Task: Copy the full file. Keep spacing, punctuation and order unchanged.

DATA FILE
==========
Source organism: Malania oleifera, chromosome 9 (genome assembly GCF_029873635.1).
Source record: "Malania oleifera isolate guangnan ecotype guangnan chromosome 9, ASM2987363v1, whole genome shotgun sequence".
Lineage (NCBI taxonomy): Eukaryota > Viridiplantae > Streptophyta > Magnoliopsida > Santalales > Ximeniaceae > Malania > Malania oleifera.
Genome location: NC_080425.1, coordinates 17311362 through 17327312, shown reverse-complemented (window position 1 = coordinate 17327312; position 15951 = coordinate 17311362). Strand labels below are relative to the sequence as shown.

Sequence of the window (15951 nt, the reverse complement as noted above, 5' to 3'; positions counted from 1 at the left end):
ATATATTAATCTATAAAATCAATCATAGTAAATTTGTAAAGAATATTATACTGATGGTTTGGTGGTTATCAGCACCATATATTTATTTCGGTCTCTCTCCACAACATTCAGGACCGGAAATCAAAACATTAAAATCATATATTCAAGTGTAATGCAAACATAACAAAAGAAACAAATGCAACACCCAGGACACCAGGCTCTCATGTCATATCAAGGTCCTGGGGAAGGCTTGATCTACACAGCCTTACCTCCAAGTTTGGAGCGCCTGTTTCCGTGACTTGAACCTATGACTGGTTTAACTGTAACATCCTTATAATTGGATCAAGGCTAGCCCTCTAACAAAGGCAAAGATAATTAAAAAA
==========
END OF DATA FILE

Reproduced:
Source organism: Malania oleifera, chromosome 9 (genome assembly GCF_029873635.1).
Source record: "Malania oleifera isolate guangnan ecotype guangnan chromosome 9, ASM2987363v1, whole genome shotgun sequence".
Lineage (NCBI taxonomy): Eukaryota > Viridiplantae > Streptophyta > Magnoliopsida > Santalales > Ximeniaceae > Malania > Malania oleifera.
Genome location: NC_080425.1, coordinates 17311362 through 17327312, shown reverse-complemented (window position 1 = coordinate 17327312; position 15951 = coordinate 17311362). Strand labels below are relative to the sequence as shown.

Sequence of the window (15951 nt, the reverse complement as noted above, 5' to 3'; positions counted from 1 at the left end):
ATATATTAATCTATAAAATCAATCATAGTAAATTTGTAAAGAATATTATACTGATGGTTTGGTGGTTATCAGCACCATATATTTATTTCGGTCTCTCTCCACAACATTCAGGACCGGAAATCAAAACATTAAAATCATATATTCAAGTGTAATGCAAACATAACAAAAGAAACAAATGCAACACCCAGGACACCAGGCTCTCATGTCATATCAAGGTCCTGGGGAAGGCTTGATCTACACAGCCTTACCTCCAAGTTTGGAGCGCCTGTTTCCGTGACTTGAACCTATGACTGGTTTAACTGTAACATCCTTATAATTGGATCAAGGCTAGCCCTCTAACAAAGGCAAAGATAATTAAAAAA